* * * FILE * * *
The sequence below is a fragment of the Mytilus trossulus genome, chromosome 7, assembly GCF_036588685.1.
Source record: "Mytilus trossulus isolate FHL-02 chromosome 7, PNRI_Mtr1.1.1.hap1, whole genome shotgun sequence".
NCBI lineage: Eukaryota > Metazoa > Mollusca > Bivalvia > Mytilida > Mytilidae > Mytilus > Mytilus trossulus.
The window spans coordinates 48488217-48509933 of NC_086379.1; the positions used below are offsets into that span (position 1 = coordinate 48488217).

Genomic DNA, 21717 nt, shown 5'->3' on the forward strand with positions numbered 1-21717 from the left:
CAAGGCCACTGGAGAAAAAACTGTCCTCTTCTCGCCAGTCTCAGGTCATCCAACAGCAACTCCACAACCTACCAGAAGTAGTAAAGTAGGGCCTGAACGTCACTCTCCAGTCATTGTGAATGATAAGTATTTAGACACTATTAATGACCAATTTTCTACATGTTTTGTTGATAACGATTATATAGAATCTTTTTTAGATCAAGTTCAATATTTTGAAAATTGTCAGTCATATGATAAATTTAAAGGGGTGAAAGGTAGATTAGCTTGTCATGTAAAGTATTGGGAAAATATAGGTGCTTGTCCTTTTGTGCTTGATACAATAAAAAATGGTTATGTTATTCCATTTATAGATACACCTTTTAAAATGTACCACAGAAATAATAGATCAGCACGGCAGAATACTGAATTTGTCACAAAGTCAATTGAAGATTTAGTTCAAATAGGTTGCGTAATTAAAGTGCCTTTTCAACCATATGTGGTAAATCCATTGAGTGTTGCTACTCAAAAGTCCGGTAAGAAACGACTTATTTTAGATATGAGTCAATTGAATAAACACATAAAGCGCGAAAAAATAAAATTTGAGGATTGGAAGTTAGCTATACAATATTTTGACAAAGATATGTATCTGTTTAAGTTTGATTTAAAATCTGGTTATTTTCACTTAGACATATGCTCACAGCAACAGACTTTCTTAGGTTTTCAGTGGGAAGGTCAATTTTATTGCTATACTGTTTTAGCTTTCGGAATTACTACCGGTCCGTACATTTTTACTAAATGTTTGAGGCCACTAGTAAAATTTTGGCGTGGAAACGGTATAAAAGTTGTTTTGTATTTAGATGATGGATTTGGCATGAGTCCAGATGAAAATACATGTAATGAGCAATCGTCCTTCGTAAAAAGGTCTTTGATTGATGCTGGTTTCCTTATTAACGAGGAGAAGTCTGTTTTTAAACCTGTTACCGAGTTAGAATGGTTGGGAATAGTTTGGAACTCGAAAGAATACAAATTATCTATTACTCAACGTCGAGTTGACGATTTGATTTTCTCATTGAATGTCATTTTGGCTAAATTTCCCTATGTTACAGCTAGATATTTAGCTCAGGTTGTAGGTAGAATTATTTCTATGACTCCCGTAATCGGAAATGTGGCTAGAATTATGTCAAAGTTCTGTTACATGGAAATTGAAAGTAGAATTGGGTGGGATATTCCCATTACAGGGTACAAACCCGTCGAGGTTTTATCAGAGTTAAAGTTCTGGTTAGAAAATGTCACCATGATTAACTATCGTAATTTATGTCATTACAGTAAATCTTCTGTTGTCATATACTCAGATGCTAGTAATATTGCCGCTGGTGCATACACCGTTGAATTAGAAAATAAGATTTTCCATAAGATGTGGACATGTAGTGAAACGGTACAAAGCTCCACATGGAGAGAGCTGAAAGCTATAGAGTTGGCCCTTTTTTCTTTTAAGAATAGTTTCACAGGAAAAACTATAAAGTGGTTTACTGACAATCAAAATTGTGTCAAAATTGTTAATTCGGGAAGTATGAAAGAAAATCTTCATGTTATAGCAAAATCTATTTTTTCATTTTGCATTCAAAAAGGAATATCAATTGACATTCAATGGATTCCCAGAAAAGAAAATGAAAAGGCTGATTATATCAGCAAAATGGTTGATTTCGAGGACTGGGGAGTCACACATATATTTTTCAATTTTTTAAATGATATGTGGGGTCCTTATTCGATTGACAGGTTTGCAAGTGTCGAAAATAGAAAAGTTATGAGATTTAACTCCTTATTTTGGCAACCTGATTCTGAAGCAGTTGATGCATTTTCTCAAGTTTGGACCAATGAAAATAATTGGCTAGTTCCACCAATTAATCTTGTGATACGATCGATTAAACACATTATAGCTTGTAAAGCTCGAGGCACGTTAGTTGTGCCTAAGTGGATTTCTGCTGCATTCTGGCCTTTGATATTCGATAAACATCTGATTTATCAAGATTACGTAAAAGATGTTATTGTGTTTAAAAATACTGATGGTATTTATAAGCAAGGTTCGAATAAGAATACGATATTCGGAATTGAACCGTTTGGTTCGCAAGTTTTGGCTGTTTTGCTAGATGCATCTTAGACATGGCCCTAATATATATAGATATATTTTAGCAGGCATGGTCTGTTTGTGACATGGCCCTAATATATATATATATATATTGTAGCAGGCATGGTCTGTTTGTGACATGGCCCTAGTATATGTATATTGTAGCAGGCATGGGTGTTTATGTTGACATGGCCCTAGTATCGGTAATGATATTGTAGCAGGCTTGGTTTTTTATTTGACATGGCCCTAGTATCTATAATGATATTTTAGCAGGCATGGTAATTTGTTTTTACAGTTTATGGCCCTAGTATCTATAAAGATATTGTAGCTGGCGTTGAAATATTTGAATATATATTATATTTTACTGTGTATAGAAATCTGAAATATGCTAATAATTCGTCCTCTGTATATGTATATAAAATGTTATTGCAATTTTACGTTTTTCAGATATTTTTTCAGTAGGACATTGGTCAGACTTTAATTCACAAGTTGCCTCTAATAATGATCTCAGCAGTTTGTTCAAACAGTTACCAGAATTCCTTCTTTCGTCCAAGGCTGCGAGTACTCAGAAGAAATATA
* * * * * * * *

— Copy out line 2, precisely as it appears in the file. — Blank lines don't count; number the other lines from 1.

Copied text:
Source record: "Mytilus trossulus isolate FHL-02 chromosome 7, PNRI_Mtr1.1.1.hap1, whole genome shotgun sequence".